PLAYBOY: Why do you think rock 'n' roll has become such an international phenomenon?
DYLAN: I can't really think that there is any rock 'n' roll. Actually, when you think about it, anything that has no real existence is bound to become an international phenomenon. Anyway, what does it mean, rock 'n' roll? Does it mean Beatles, does it mean John Lee Hooker, Bobby Vinton, Jerry Lewis' kid? What about Lawrence Welk? He must play a few rock-'n'-roll songs. Are all these people the same? Is Ricky Nelson like Otis Redding? Is Mick Jagger really Ma Rainey? I can tell by the way people hold their cigarettes if they like Ricky Nelson. I think it's fine to like Ricky Nelson: I couldn't care less if somebody likes Ricky Nelson. But I think we're getting off the track here. There isn't any Ricky Nelson. There isn't any Beatles; oh, I take that back: there are a lot of beetles. But there isn't any Bobby Vinton. Anyway, the word is not "international phenomenon"; the word is "parental nightmare."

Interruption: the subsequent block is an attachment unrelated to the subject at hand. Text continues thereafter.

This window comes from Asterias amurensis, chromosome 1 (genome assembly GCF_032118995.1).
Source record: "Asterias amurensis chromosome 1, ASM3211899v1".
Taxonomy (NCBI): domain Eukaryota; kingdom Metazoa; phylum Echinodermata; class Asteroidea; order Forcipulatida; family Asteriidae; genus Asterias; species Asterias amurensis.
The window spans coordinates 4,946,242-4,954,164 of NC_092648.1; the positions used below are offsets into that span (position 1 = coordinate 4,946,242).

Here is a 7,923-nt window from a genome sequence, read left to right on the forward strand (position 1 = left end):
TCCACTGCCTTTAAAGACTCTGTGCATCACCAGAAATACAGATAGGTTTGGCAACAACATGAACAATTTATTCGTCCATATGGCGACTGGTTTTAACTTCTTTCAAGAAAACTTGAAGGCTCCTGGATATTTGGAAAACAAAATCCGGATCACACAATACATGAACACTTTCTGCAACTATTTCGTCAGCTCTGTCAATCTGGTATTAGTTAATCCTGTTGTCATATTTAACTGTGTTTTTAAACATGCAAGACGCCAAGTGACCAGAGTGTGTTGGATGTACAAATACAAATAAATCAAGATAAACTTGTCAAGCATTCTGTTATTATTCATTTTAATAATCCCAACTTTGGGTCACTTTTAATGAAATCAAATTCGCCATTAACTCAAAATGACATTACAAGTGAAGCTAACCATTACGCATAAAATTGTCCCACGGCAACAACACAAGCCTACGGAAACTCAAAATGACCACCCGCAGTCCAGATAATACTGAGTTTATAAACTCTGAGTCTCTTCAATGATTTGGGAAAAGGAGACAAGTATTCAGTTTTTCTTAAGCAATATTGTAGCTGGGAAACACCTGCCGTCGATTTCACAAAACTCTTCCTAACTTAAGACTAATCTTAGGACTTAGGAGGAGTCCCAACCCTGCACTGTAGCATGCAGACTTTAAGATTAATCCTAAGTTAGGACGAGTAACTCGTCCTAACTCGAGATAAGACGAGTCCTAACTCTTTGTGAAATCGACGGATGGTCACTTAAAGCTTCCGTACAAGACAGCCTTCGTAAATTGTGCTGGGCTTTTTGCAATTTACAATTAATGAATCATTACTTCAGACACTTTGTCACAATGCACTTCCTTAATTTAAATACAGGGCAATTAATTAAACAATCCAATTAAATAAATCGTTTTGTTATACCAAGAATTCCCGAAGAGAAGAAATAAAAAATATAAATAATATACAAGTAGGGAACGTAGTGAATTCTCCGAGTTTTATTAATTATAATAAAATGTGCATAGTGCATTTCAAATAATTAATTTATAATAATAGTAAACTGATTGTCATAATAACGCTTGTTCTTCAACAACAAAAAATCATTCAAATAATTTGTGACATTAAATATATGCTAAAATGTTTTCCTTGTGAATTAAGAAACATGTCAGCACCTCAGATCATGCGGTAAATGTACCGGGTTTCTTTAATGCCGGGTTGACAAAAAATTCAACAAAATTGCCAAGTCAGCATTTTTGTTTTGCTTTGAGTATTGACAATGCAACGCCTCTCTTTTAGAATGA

—Playboy interview with Bob Dylan (1966)
(Interviewer: Nat Hentoff)
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